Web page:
Jan 05 2013

I Love The Smell Of Test Prep In The Morning

Teach For America recently launched a new initiative to recruit military veterans to become TFA teachers.  With the catchy slogan “You Served For America Now Teach For America,” this campaign has gotten attention in various news sources like The Huffington Post.

Just the way college students do TFA as a way to do something ‘good’ before going on to their eventual profession — or even, for some, becoming career teachers, military veterans are in a similar position as new college graduates.  Now I don’t want to seem like a Grinch or anything — and I’m willing to compliment TFA when they do something smart like, for instance, the ‘teach beyond two’ campaign — but this idea is very, very, unenlightened.

If military veterans want to become teachers, and I’m all for that, what is the benefit of doing it through TFA?  These military veterans might make very good career teachers and the TFA model implicitly encourages ‘churn-and-burn.’  The training is so short and poor that people get burned out, often before they even complete their two years.  Why not a program that would suit the sort of commitment and patience that these soldiers have and which might train them in a way that could encourage longevity?

While for 21 year old recent college grads the allure of the very short five week training and the two year commitment is a big selling point, I would think that the military veterans would have much more patience and would not be scared away by a longer training, even a full year of training, if that was the way to most likely complete the mission of becoming a good first year teacher.

I also see some big problems if enough military people attend the shoddy training.  These veterans have gone through a boot camp in which they got an appropriate amount of training and specific training in what they would be asked to do in battle.  Nobody is trained to be a ground troop and then told at the last minute that they will instead be a paratrooper.  But in TFA people train to be elementary teachers and then get switched to high school at the last minute.  Will the military people accept going into battle so unprepared like that?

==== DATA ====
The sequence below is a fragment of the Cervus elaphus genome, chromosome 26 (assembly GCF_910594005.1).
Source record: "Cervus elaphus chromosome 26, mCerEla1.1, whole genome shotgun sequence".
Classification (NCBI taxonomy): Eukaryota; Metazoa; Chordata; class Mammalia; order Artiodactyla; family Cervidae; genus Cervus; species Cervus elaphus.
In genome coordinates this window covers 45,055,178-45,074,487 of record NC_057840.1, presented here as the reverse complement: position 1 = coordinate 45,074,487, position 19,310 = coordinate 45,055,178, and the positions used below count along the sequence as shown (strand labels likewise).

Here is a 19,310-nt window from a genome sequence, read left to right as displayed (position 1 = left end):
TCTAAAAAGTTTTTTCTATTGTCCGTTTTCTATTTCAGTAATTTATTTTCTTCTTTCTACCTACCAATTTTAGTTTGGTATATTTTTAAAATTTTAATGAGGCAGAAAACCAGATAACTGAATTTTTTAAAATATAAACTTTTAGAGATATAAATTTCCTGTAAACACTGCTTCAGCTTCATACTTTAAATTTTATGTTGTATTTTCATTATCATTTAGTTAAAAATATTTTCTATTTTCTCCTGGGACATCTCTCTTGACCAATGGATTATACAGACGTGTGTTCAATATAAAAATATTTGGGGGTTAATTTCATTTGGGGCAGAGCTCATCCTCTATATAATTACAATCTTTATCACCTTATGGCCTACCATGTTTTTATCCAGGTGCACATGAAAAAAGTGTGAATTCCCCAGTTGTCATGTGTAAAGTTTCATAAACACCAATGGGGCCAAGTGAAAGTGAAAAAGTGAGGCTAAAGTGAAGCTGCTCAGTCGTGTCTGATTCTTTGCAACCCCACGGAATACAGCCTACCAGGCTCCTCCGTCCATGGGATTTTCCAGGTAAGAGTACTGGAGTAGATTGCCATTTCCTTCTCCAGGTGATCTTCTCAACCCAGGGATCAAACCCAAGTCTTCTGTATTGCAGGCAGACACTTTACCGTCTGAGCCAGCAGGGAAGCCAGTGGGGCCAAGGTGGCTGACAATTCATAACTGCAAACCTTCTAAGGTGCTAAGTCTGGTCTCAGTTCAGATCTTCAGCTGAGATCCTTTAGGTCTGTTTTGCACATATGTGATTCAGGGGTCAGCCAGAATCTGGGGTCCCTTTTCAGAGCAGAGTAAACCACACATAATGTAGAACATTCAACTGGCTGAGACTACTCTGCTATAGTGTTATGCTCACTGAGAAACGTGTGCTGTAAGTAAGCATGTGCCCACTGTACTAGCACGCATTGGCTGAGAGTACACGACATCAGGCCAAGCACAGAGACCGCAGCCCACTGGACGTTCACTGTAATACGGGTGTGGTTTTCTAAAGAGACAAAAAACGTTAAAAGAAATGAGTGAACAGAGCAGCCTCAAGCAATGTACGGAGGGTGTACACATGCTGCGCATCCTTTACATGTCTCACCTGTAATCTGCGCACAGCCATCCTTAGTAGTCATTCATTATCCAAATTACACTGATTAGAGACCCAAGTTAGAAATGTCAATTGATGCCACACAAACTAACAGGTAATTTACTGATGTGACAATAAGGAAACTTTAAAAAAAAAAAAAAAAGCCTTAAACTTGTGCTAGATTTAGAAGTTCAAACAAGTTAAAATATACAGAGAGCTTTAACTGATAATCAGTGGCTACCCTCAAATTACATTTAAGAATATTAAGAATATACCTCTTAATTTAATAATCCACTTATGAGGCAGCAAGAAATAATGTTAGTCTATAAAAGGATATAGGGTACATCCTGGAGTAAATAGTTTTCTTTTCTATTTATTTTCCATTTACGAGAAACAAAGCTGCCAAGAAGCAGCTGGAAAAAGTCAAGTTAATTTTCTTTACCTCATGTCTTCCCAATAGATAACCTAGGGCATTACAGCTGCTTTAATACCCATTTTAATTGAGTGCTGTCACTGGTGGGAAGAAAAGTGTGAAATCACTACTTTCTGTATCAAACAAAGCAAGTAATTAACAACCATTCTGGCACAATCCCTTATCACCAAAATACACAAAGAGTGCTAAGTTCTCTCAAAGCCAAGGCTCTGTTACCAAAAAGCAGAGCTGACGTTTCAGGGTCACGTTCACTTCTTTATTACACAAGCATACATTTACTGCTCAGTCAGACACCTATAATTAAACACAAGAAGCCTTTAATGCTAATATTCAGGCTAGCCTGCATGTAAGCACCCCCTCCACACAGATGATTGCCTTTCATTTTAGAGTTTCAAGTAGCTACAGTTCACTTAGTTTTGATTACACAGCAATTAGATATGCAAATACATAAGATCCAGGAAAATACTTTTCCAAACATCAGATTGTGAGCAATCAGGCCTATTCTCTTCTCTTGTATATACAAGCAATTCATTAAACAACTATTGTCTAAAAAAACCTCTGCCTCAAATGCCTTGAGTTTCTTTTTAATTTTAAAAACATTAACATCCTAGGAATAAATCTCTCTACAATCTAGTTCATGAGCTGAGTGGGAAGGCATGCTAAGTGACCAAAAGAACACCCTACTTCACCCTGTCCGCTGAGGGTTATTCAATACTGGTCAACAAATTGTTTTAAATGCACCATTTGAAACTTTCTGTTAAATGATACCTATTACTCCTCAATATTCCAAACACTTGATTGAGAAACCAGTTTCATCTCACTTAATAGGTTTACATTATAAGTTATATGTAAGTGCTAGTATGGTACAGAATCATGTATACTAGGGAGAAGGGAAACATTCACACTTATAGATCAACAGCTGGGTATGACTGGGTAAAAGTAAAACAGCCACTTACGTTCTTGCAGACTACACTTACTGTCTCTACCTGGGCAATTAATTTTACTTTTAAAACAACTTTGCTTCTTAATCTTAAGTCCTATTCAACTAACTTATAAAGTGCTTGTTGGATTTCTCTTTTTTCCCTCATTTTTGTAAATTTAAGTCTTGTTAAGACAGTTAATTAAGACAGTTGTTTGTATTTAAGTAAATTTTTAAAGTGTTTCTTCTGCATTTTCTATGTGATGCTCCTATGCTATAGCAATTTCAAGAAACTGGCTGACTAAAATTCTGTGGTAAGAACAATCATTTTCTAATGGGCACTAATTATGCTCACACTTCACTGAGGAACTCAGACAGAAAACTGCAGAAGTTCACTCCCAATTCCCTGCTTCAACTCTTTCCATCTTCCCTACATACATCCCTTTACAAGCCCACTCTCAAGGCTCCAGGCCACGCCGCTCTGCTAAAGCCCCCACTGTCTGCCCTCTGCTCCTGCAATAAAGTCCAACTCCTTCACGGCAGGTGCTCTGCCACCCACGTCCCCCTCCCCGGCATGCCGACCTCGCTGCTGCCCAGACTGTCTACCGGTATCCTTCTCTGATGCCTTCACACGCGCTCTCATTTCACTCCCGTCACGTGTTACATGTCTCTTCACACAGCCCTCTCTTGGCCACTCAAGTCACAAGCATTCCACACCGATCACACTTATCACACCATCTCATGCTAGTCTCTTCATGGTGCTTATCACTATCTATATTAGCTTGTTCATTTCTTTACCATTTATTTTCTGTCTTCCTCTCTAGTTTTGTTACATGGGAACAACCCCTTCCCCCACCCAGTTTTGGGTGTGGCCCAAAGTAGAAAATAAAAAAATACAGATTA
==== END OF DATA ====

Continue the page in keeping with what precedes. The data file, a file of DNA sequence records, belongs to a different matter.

Now TFA might be banking on the hope that the veterans are well trained to follow Article 90 of the Uniform Code of Military Justice (UCMJ) which states that:

“Any person subject to this chapter who—

(1) strikes his superior commissioned officer or draws or lifts up any weapon or offers any violence against him while he is in the execution of his office; or

(2) willfully disobeys a lawful command of his superior commissioned officer; shall be punished, if the offense is committed in time of war, by death or such other punishment as a court-martial may direct, and if the offense is committed at any other time, by such punishment, other than death, as a court-martial may direct.”